Family relationships in Egypt’s monarchy are often too complex to decipher, due to the incestuous marriages that occurred between brothers and sisters, and fathers and daughters.  Ramses II is alleged to have been, at the same time, both father and husband to some mothers of his children, to whom he was both father and grandfather.  Although he buried his daughter/ wives in the Valley of the Queens, he chose to inter many of his sons in a communal tomb (KV5) in the Valley of the Kings

Anubis greets NeferatariNefertari with food offering
The paintings in the tomb of Nefertari are magnificent.

Workers from the Deir-el-Medina probably constructed the later tombs in the Valley of the Queens.  The remains of rest houses similar to those above the Valley of the Kings have been found.  As the group of rest houses is small, it is unlikely that this would have been a separate settlement.

For visitors, the big draw to the Valley of the Queens was the tomb of Nefertari, which was beautifully restored at great cost a few years ago, but the tomb was closed again recently because even severely restricted visitor numbers proved too damaging to its fabric.  Nobody knows when or if the tomb will re-open.  Those who have seen the inside of this tomb consider themselves privileged despite paying 100 LE for a ten-minute stay.  When and if the tomb re-opens, the entrance fee is likely to be vastly more than that amount. Sometimes specialist visits are arranged by prominent archaeologists but these visits are very expensive.

There are not many visitors to the Valley of the Queens now that Nefertari’s tomb is closed so it is never crowded and, apart from the build up of heat in the middle of the day, the valley can be visited at any time.  The ticket covers entrance to any three tombs but recently (2008) only three tombs were open so it negates any predicament over which one to omit.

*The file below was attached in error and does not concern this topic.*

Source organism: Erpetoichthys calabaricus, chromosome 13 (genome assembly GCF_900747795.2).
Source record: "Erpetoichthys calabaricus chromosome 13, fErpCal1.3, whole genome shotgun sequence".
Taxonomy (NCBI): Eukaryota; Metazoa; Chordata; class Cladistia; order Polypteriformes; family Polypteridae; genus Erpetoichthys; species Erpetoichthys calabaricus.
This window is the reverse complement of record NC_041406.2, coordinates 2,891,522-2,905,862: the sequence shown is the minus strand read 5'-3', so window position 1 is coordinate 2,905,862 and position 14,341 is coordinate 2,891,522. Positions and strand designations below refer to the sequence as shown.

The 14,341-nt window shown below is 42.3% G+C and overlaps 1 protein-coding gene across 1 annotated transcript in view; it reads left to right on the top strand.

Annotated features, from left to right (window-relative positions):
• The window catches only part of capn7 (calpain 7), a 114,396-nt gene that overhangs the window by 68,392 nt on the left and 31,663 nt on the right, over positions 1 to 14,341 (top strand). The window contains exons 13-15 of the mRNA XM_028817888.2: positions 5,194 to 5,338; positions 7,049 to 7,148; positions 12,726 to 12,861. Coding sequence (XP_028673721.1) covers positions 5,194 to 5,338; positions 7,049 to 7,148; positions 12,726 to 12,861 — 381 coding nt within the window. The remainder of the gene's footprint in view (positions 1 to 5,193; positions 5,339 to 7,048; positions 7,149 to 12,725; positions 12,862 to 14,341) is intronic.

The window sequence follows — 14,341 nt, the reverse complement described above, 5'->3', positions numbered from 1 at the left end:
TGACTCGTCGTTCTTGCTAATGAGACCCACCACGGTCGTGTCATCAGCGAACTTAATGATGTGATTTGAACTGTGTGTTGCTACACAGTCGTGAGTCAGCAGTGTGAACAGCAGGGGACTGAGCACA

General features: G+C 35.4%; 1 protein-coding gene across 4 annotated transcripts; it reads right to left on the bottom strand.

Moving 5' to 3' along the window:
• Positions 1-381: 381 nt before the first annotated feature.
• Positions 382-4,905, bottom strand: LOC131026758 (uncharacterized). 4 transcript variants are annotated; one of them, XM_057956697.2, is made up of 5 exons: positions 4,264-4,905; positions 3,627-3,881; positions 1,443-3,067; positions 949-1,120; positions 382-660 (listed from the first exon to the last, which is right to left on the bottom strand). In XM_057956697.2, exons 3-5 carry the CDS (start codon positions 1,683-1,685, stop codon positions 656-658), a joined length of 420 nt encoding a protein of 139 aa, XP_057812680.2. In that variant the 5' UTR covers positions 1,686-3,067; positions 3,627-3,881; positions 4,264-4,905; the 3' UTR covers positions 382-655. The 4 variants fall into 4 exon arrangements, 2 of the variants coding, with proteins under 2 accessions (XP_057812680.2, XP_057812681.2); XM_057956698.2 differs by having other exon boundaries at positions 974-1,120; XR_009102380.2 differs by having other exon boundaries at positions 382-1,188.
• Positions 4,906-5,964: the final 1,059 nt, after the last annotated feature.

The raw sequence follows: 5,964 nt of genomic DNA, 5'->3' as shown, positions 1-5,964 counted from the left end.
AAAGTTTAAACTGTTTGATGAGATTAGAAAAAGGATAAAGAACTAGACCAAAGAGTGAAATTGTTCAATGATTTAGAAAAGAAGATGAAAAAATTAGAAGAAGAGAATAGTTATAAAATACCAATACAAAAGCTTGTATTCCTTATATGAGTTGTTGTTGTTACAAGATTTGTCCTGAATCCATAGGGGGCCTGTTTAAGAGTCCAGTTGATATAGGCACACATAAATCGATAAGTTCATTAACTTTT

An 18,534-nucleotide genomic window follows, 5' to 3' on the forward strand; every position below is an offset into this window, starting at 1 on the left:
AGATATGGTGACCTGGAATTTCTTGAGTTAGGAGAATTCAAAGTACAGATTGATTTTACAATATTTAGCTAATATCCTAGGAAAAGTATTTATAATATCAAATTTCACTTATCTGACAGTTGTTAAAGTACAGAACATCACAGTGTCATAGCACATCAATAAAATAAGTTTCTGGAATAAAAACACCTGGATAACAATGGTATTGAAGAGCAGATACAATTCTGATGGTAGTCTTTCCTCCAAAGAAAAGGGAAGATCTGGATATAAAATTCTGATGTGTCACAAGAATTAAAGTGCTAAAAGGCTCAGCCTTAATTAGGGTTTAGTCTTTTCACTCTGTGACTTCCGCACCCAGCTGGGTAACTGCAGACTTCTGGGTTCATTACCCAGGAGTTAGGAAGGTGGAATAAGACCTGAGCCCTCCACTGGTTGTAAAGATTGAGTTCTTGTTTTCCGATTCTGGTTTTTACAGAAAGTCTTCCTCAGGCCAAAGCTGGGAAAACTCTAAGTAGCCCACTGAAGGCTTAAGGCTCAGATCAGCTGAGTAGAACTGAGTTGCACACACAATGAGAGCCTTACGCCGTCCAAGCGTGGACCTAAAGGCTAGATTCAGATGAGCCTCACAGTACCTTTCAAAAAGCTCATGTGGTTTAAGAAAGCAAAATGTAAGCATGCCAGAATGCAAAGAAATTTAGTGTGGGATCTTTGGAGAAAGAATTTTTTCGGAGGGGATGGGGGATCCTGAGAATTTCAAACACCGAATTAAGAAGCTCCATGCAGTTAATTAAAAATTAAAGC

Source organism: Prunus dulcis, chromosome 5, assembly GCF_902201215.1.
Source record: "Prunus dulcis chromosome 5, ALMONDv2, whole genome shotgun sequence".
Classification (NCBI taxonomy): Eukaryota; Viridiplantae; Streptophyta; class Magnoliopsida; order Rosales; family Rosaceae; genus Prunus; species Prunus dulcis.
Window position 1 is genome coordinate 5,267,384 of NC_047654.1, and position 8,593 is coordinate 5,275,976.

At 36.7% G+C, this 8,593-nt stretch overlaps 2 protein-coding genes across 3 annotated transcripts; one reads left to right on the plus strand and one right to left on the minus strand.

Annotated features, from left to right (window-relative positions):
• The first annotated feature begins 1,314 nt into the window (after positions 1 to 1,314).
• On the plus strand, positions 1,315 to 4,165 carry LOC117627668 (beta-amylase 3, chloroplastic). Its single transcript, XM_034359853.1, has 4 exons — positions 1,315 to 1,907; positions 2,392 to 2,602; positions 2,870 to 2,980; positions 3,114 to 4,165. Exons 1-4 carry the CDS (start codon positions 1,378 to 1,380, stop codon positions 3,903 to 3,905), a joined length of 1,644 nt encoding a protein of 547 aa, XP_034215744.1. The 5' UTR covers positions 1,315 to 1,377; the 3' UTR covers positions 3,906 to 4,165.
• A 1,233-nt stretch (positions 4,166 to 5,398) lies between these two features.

Significant Tombs in the Valley of the Queens

Tomb Number
Name
QV 30   Nebiri (probably), Head of the Stable, Dynasty XVIII
QV 31 A Queen
QV 33  Princess Tanezem(t) Dynasty XX (?)
QV 36     Princess, no name

  QV 37         

Queen Si-tre wife of Ramses  I
QV 40   Anonymous Princess or Queen
QV 42 Prince Para'hirwenemef, son of Ramesses III
QV 43   Prince Set-hir-khopshef, King's son, Son of Ramses III.
QV.44 Prince Khaemwaset, Sem- priest of Ptah. Son of Ramesses III.
QV46  Imhotep (probably) Vizier. Tuthmosis I

QV.47           

Princess 'Ahmosi Daughter of Sekenenre'-Ta'a and Sit-dhout:
QV.51  Queen Esi II mother of Ramses VI, daughter of Hubalznet
QV 52  Queen Tyti – possible wife of Ramses III
QV 53  Prince Ramses son of Ramses III
QV 55 Prince Amen-hir-khopshef Royal Scribe, son of Ramses III
QV 60  Queen Nebttaui daughter of Ramses II
QV 66 Queen Nefertari Wife of Ramses II

QV.68    

Queen Merytamun daughter of Ramses II
QV.71  Queen Bent'anta daughter of Ramses II
QV.73   A Princess, no name. Dynasty XX
QV.74     Queen Tentopet Great King's mother and King's wife
QV.75 A Queen, no name
QV 80 Queen Tuy – wife of Seti I
QV 88   Prince Ahmose